I will not lie. She is way too crowded, and these are some of the reasons why.
These are ceiling shots of the Scuola Grande di San Rocco which opened in 1478 and was named after the patron saint of plague victims. The scuola (school) was a brotherhood of citizens devoted to charitable welfare.
Tintoretto was eventually a member of the brotherhood, and his paintings cover much of the interiors.
How this happened is interesting. There was a competition among artists (including Veronese), to determine who would paint the interiors. They were asked to submit sketches. While the other artists busily worked on their sketches, Tintoretto, installed one of his completed paintings in the scuola. (1) The result is history!
Titian also has artwork here.
This is the adjacent Chiesa San Rocco, a Venetian version of a modest little chapel.
They take churches very seriously in Venice. There are 139 of them! They provide a weary tourist wonderful respite from “the madding crowd.”
Cheers to you from Venice and her stunning quiet corners~
Portugal’s iconic blue and white hand painted tiles are called azulejos.
Arabs brought the art of tile making to Portugal, and to Spain, along with the artistic tradition of “horror vacui,” the disdain for empty or plain spaces. The result of this Islamic Arabic artistic influence can be seen in the stunningly creative tile work covering the empty spaces of both Spain and Portugal.
The first classic blue and white tiles were made in Portugal in the 1500’s.
By the 17th century, yellow was added to create the stunning blue, white and yellow combination.
Cheers to you from Portugal’s beautiful azulejos~
It is amazing to consider that each tile,
created by ordinary human beings,
recognize what we all are capable of.
Cheers to you from Portugal’s enduring art & artisans~
For more info see:
with the added benefit of French dessert!
Cheers to you from beautiful Alsace~
In the cathedral are two works by the 16th century master Titian, as well as Donatello’s first painting. They were magnificent, but what struck me most was this piece from Paola Veneziano, depicting the Madonna with saints. I knew little of Veneziano and had to google him. All that is known about him is the artwork he created between 1333-1358. His work represents, “an amazing balance between his Byzantine training and the romantic influences of northern Europe.” (Wiki)
It was the influence of Byzantine mosaic in this piece that caught my attention.
The interior is an amazing example of how architecture, art, and reverence, can create an environment that has soothed human souls for hundreds of years.
The painted, wooden art in the basilica is remarkable. This horse and rider made of painted wood, was the first of its type ever made in Venice, and depicts a Roman Prince.
The ‘Young’ Church of St Peter, is an old and unusual church in Strasbourg, France.
The church itself was consecrated in 1053, and three of the remaining columns supporting the arched interior galleries in the church date from the 11th century.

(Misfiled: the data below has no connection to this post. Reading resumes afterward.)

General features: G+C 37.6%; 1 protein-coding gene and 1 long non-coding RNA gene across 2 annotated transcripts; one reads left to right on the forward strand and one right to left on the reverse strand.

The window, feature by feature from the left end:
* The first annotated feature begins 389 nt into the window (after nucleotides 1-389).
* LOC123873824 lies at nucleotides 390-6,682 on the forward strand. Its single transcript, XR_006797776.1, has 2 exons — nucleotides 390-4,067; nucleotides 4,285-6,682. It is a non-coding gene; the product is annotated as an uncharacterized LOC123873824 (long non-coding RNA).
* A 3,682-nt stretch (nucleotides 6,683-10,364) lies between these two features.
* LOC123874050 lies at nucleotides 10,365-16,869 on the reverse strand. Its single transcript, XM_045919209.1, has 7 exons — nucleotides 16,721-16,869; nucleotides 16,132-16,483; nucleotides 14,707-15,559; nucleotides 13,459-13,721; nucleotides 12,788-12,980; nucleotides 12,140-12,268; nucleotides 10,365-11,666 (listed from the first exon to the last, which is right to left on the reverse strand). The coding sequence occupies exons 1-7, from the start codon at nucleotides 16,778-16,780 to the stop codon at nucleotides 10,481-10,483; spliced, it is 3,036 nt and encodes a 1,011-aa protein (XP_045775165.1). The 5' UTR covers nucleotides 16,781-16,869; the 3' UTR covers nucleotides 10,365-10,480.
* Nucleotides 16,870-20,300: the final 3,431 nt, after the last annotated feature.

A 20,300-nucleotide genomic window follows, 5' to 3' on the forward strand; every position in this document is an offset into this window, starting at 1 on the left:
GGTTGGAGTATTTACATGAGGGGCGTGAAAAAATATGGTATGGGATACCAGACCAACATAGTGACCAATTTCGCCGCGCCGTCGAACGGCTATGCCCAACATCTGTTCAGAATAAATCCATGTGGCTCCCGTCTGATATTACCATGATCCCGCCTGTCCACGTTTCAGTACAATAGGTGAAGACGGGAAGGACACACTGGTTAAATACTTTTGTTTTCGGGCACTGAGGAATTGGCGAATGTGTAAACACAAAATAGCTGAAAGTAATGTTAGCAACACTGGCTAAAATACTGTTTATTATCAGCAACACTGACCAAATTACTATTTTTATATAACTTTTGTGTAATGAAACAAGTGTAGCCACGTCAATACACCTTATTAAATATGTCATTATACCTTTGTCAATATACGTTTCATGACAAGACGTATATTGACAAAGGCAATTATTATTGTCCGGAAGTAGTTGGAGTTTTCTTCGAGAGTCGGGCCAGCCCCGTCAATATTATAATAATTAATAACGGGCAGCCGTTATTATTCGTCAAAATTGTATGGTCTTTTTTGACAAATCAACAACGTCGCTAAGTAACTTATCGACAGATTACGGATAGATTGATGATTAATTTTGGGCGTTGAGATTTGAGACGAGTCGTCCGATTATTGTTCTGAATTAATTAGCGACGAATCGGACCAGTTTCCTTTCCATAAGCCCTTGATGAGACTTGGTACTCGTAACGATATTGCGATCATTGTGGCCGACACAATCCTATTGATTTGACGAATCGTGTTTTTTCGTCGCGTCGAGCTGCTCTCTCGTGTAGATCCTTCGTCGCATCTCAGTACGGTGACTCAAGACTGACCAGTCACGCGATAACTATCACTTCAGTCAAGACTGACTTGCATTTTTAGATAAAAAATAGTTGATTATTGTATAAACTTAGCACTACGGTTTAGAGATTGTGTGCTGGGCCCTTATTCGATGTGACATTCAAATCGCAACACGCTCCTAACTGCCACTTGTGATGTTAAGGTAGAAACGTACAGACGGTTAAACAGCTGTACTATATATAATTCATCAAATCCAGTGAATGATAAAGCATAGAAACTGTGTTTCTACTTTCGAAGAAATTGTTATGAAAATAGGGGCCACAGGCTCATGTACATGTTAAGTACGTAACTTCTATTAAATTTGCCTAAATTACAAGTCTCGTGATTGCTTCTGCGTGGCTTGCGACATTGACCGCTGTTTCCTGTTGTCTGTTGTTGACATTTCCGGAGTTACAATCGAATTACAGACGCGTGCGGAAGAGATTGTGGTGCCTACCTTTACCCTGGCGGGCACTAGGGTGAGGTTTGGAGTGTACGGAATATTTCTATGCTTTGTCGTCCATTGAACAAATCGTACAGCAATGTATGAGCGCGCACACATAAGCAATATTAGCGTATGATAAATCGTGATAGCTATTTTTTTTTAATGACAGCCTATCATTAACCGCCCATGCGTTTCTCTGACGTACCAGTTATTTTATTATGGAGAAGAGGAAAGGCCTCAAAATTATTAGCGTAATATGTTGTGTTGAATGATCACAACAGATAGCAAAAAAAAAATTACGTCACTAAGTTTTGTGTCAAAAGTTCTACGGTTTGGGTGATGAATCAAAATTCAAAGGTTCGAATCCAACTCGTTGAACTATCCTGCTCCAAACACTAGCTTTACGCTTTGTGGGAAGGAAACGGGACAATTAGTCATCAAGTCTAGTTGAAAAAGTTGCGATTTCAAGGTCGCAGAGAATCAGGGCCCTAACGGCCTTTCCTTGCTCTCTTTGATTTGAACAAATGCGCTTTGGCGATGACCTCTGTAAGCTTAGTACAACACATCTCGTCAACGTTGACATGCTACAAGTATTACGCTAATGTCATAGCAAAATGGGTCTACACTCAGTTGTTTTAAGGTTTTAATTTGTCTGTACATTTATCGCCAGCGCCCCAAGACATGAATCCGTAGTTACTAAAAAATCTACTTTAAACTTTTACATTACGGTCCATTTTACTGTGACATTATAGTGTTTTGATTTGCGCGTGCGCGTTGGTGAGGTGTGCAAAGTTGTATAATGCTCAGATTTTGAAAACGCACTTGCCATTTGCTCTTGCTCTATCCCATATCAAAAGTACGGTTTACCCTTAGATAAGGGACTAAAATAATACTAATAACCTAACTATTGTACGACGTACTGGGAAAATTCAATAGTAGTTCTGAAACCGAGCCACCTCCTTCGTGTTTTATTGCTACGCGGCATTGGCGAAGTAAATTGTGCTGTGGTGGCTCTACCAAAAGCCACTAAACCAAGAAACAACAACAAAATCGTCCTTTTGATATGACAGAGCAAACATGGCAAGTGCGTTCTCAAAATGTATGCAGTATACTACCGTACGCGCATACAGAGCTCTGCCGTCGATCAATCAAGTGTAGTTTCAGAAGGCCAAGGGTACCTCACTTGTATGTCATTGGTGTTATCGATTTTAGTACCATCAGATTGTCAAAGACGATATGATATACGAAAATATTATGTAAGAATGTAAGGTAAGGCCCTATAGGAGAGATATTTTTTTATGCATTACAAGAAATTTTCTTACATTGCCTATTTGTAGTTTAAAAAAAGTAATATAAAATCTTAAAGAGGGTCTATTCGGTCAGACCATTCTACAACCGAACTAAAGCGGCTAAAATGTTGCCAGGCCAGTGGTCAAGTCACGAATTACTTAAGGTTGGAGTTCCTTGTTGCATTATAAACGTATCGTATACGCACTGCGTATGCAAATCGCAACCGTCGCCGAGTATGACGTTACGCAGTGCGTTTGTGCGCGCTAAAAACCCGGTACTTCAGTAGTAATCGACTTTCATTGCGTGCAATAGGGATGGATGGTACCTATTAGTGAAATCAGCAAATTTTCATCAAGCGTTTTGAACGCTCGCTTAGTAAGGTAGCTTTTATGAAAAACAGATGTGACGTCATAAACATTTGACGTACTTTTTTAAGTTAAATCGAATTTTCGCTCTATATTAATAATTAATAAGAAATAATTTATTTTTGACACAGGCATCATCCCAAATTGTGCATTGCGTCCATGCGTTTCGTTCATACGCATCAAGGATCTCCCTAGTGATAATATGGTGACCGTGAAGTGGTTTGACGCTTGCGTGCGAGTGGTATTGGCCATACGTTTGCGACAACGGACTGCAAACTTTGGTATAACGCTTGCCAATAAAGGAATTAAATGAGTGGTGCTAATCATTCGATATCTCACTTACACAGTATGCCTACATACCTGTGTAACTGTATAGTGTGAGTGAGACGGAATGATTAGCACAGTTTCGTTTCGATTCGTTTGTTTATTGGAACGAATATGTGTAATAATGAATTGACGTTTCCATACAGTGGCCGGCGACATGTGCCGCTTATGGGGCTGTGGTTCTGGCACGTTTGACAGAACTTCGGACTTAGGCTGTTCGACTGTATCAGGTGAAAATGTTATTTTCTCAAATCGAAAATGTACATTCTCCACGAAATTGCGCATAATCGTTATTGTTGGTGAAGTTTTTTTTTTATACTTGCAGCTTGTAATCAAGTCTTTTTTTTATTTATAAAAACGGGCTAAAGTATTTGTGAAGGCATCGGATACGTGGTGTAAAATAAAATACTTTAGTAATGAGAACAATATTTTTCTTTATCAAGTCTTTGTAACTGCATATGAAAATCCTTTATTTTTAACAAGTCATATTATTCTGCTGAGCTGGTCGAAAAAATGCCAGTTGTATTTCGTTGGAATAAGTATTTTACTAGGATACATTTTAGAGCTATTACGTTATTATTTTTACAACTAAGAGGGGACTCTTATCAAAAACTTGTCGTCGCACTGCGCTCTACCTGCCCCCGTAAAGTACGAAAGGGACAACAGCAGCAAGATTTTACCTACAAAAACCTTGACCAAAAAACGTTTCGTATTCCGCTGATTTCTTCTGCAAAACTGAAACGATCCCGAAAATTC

The bulk of the church as it stands now was built between 1250-1320 and many of the frescoes you see are originals from the 14th century. In 1682, the church was divided into two sections, half for catholics and the other half for protestants, which seems quite forward thinking and civilized, doesn’t it! The pipe organ is a relative newbie, built-in 1780.
Strasbourg is full of old and amazing churches, but the old, ‘Young Church of St. Peter’, is off the beaten path, less visited, and remarkable in terms of history, architecture and art. All of these factors combined create a truly amazing sense of ancient sacredness. It is a church you may well want to linger in.
We are home at The Holler, but it is cheers to you from the glorious Saint-Pierre le Jeune~
These first five photos were taken atop Mt. Kamenjak in the Vrana Lake Nature Park in Croatia. The amazing view you are seeing looks down over Lake Vrana towards the Kornati Islands in the Adriatic Sea.
Lake Vrana, the greenish body of water in the forefront, lies on the Dalmatian coast, and is the largest lake in Croatia. It is separated from the sea by a mere 2 km strip of land which you can clearly see in this photo.
The view from the opposite side of Mt. Kamenjak is also incredible, and looks into the interior of Croatia. It was quite special for me to visit this area of the world, because my grandfather, who emigrated to the US through Ellis Island in the early 1900’s, was from this area.
The spectacular Mt. Kamenjak viewpoint is off the beaten track and less traveled.
There is a charming old chapel, many hiking options, picnic facilities, and a place to order snacks if you didn’t bring a picnic.
Lake Varna can be easily reached on a day trip from nearby Zadar, the oldest continuously occupied city in Croatia. This is St. Donatus Church in Zadar, founded in the 9th Century.
Zadar is the historical center of The Dalmatian Coast. It was founded by the Liburnians in the 4th Century BC, and numerous Neolithic settlements have been discovered here.
Zadar is a delightfully fun city to visit, with lots of places to explore, and wonderful restaurants to sample the local cuisine. If this isn’t enough to tempt you, Croatia is a good travel bargain, especially off-season. The city quay, where people gather, has a sea organ that chimes in rhythm with the waves. It also has the remarkable glass “Greeting to the Sun,” which you can see in this photo and read about by clicking on the link below: